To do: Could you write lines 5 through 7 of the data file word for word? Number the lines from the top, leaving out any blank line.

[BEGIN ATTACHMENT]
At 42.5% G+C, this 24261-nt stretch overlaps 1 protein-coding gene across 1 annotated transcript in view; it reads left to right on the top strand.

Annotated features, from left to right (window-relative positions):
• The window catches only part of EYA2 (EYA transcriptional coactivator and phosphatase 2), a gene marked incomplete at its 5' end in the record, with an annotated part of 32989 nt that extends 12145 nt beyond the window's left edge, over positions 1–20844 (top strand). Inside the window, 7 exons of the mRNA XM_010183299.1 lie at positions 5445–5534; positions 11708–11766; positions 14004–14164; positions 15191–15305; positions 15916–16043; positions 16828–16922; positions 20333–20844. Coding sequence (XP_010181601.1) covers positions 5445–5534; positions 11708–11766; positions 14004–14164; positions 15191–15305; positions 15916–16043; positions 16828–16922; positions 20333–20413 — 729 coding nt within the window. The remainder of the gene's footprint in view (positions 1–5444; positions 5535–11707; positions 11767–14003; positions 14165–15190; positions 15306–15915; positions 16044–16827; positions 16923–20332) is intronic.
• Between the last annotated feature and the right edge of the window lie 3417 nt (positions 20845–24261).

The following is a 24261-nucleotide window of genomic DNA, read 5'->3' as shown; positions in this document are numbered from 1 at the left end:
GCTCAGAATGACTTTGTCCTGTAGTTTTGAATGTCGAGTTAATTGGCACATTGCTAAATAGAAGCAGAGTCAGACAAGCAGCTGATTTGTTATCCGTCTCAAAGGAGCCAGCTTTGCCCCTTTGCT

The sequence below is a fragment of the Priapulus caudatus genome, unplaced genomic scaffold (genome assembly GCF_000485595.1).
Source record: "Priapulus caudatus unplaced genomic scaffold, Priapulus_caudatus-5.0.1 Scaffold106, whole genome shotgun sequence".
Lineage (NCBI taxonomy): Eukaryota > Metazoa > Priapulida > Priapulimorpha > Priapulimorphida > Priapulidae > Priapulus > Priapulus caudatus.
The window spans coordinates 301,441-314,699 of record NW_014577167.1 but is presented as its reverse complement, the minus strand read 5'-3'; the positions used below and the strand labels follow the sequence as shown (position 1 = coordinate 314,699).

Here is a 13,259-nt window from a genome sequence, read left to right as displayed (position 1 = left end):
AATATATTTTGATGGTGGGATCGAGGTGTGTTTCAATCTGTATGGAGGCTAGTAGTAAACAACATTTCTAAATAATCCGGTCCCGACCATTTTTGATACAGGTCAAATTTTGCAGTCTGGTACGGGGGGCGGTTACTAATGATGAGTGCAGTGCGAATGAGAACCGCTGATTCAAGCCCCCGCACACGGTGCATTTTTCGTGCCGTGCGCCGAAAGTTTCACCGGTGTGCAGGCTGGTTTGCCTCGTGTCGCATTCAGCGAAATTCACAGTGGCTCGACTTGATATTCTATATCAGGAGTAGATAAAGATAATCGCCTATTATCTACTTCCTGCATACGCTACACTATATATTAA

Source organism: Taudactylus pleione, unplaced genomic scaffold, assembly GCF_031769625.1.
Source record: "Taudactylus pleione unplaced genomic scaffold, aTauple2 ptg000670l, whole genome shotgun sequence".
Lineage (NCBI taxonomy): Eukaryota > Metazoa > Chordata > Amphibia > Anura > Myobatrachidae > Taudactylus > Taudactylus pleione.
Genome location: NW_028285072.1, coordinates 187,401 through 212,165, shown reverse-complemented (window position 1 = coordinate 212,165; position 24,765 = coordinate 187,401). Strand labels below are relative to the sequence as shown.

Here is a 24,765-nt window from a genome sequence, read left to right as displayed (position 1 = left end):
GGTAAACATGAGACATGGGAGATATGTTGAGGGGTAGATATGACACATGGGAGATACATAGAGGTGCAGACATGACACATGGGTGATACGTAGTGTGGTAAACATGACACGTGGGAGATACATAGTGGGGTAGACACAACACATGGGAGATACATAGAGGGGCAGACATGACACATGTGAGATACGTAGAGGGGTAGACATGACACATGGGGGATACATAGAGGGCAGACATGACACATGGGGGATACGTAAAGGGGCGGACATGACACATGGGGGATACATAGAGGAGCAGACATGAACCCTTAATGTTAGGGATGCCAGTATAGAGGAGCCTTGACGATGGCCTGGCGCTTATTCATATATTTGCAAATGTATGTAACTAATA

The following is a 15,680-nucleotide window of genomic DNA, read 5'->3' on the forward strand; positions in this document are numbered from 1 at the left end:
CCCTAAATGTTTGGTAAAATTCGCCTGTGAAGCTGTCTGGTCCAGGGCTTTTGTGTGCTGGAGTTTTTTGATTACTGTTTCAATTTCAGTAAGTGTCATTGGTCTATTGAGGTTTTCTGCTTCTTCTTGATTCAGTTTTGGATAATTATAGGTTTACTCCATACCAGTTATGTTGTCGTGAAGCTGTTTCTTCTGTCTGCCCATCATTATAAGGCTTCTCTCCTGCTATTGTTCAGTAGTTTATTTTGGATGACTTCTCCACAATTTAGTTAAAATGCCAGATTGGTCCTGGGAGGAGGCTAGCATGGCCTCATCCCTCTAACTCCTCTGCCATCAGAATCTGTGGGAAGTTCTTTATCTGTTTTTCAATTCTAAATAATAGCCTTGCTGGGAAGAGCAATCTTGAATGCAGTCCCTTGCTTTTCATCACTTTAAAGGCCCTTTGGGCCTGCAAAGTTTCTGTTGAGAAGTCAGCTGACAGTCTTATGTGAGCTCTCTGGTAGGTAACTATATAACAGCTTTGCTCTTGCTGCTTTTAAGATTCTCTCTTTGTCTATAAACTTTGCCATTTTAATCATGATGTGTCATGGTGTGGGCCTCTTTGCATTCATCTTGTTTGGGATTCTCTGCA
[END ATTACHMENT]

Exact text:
The following is a 24261-nucleotide window of genomic DNA, read 5'->3' as shown; positions in this document are numbered from 1 at the left end:
GCTCAGAATGACTTTGTCCTGTAGTTTTGAATGTCGAGTTAATTGGCACATTGCTAAATAGAAGCAGAGTCAGACAAGCAGCTGATTTGTTATCCGTCTCAAAGGAGCCAGCTTTGCCCCTTTGCT

The sequence below is a fragment of the Priapulus caudatus genome, unplaced genomic scaffold (genome assembly GCF_000485595.1).